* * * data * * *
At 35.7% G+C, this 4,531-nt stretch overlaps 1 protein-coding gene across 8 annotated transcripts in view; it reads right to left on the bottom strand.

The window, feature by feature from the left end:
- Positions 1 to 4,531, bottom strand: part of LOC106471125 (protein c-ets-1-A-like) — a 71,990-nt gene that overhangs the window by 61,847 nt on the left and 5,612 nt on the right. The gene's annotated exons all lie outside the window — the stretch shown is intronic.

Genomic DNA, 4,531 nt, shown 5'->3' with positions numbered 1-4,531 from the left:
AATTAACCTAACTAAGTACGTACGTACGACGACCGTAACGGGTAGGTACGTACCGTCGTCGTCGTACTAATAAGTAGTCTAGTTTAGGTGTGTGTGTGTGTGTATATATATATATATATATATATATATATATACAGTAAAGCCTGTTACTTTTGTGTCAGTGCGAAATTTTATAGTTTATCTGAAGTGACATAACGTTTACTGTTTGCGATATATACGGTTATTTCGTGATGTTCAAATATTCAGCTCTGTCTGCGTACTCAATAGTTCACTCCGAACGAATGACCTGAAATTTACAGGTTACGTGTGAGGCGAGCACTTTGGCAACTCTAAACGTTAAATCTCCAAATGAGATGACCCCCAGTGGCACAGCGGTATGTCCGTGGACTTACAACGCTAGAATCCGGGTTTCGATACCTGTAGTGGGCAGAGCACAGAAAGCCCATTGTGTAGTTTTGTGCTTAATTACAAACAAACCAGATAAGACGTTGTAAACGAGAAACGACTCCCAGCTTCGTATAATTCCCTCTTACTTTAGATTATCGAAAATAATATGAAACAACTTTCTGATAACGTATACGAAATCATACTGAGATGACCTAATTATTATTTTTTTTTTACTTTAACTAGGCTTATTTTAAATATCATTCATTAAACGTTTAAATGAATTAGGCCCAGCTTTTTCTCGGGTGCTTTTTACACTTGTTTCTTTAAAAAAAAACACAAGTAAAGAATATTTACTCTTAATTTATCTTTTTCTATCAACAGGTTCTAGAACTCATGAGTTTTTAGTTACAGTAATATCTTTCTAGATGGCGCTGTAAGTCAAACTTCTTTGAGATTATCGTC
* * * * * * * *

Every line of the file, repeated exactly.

At 35.7% G+C, this 4,531-nt stretch overlaps 1 protein-coding gene across 8 annotated transcripts in view; it reads right to left on the bottom strand.

The window, feature by feature from the left end:
- Positions 1 to 4,531, bottom strand: part of LOC106471125 (protein c-ets-1-A-like) — a 71,990-nt gene that overhangs the window by 61,847 nt on the left and 5,612 nt on the right. The gene's annotated exons all lie outside the window — the stretch shown is intronic.

Genomic DNA, 4,531 nt, shown 5'->3' with positions numbered 1-4,531 from the left:
AATTAACCTAACTAAGTACGTACGTACGACGACCGTAACGGGTAGGTACGTACCGTCGTCGTCGTACTAATAAGTAGTCTAGTTTAGGTGTGTGTGTGTGTGTATATATATATATATATATATATATATATATACAGTAAAGCCTGTTACTTTTGTGTCAGTGCGAAATTTTATAGTTTATCTGAAGTGACATAACGTTTACTGTTTGCGATATATACGGTTATTTCGTGATGTTCAAATATTCAGCTCTGTCTGCGTACTCAATAGTTCACTCCGAACGAATGACCTGAAATTTACAGGTTACGTGTGAGGCGAGCACTTTGGCAACTCTAAACGTTAAATCTCCAAATGAGATGACCCCCAGTGGCACAGCGGTATGTCCGTGGACTTACAACGCTAGAATCCGGGTTTCGATACCTGTAGTGGGCAGAGCACAGAAAGCCCATTGTGTAGTTTTGTGCTTAATTACAAACAAACCAGATAAGACGTTGTAAACGAGAAACGACTCCCAGCTTCGTATAATTCCCTCTTACTTTAGATTATCGAAAATAATATGAAACAACTTTCTGATAACGTATACGAAATCATACTGAGATGACCTAATTATTATTTTTTTTTTACTTTAACTAGGCTTATTTTAAATATCATTCATTAAACGTTTAAATGAATTAGGCCCAGCTTTTTCTCGGGTGCTTTTTACACTTGTTTCTTTAAAAAAAAACACAAGTAAAGAATATTTACTCTTAATTTATCTTTTTCTATCAACAGGTTCTAGAACTCATGAGTTTTTAGTTACAGTAATATCTTTCTAGATGGCGCTGTAAGTCAAACTTCTTTGAGATTATCGTC